In addition, our Pharmacy was able to rigorously look at their current practices to make an essential process improvement so the same type of situation and potential error does not happen again.

8 comments:

Ken Farbstein said...

Bravo for your call-out policy, and for your writing about this!

Automated dispensing machines can make it easy for multiple errors to occur. To read a case in point see Patient Safety Blog.

Note that the computerized system was also very quick in helping staff locate the other 23 bags before the wrong medication reached any patient.

e-Patient Dave said...

YES! YES! YES!

This is EXACTLY the kind of superb, competent process control I've been talking about, which we need to implement EVERYWHERE possible in healthcare.

If processes this comprehensive had been in place in March 2007 when I produced my vital post-nephrectomy urine specimen, the specimen probably wouldn't have gotten lost. Or at very least it would have been possible to track down at what point in the process it got lost.

YES!

The beautiful thing is that as this discipline settles in, people start thinking upstream and then farther upstream, about how such errors can be headed off before they even happen. That is SO disruptive (in a good way!), compared to trying to deal with the consequences later.

I haven't finished Christensen's new "Innovator's Prescription" but I hear that thinking is at the core of his prescription: transform outcomes and costs by preventing problems in the first place - including catching diseases at the very very earliest stages.

Okay, end Happy Rant. :–)

MedInformaticsMD said...

Note my comments on the general issues of barcoding, based on Koppel's paper on that topic, in a 2008 posting here.

-- SS

e-Patient Dave said...

Interesting 2008 post, Scot. I've got writing of my own to do tonight but I hope to look into the grid you wrote about. Very open to learning the differences between business computing and clinical computing.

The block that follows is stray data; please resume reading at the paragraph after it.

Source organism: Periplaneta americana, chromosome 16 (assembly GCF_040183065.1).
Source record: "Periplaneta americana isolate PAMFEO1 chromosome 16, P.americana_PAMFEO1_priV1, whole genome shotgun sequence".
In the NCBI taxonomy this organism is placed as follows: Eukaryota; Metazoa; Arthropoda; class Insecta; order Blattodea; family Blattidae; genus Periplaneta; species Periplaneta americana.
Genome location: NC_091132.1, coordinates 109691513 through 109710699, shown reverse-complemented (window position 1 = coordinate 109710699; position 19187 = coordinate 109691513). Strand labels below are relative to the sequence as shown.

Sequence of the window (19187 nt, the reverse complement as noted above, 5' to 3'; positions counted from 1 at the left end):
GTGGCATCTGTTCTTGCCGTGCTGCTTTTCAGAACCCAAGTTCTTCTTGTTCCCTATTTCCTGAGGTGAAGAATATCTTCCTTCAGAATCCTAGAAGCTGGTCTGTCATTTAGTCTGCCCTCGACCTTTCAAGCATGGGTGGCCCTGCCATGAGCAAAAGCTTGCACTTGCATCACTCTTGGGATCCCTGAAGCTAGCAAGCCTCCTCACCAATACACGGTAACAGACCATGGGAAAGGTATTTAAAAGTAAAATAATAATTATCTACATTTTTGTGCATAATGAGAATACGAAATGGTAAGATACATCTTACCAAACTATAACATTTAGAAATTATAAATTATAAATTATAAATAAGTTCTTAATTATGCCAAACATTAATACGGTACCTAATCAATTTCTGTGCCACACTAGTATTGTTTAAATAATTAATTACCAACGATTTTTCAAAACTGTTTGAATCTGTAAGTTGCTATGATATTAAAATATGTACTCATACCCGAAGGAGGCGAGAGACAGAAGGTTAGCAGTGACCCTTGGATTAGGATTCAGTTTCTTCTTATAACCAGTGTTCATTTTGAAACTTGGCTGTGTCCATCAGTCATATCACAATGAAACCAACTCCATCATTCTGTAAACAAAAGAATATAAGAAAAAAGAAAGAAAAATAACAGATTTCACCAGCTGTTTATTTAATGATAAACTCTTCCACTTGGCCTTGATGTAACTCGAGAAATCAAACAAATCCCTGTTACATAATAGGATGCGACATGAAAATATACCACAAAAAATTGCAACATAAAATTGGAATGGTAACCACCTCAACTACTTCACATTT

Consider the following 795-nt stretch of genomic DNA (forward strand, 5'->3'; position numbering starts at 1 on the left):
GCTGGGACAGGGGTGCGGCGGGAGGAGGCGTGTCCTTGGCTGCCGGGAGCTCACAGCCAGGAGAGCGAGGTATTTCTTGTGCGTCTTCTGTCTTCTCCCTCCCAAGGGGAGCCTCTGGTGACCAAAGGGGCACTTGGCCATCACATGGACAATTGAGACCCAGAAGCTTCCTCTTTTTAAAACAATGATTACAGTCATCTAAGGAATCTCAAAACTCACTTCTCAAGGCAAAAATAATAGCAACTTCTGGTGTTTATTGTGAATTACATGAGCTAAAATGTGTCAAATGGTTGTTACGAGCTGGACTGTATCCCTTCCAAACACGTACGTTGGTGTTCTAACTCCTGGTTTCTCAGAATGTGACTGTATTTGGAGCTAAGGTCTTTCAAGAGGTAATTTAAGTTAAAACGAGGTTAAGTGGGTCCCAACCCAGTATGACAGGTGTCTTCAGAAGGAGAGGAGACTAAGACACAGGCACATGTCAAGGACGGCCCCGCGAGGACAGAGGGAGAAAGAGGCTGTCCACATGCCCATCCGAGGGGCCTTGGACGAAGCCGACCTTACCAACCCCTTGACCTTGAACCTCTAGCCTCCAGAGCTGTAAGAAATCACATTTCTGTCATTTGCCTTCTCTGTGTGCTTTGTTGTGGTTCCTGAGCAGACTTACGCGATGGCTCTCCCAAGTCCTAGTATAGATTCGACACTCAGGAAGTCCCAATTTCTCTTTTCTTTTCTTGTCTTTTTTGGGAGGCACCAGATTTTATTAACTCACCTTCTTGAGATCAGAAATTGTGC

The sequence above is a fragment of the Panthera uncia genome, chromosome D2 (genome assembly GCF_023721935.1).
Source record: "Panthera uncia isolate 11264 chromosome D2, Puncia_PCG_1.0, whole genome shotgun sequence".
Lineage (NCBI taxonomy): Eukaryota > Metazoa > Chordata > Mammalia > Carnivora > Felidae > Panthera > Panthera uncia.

Anonymous said...

This was a very good call and response by the hospital staff. However, it illustrates the incredible plethora of opportunities for error among the many entities involved in delivering health care, and the resulting necessity for expensive and time-consuming redundancies in error-avoidance procedures. Ultimately, one hopes for better automated systems in both the production side and delivery side that catch these errors, but even those can only go so far.

nonlocal MD

Paul Levy said...

Agree. We will always be dependent on every staff person to feel responsible for being alert to quality and safety lapses, and to believe it is part of the job to call out near-misses.

Barbara Olson, MS, RN, FISMP said...

My nurse's belief that a highly reliable bar-code/electronic e-mar system could be fallible saved me from a significant warfarin error. Wrote it up to honor nurses this week: http://florencedotcom.blogspot.com/2009/05/do-you-see-what-i-see.html. Thx for sharing another one!

Brenda RN said...

It is great that this near-miss error was caught before any patient was harmed. I agree with your emphasis on caregivers checking the medication label rather than relying on the medication delivery system. What is missing from your comments though is the importance of the pharmacy staff also reading the labels before they load the machine. If they had read the label, they would have seen that the bag contained 4mg not 2mg. I think technology and barcoding are essential. I rely on those barcodes when I remove meds from the Omnicell. But I always assumed that the person loading the medication checked to be sure that the barcode matched the actual medication. Computers don't think. They only give you what you put in. Shouldn't we make sure that what we put in is correct?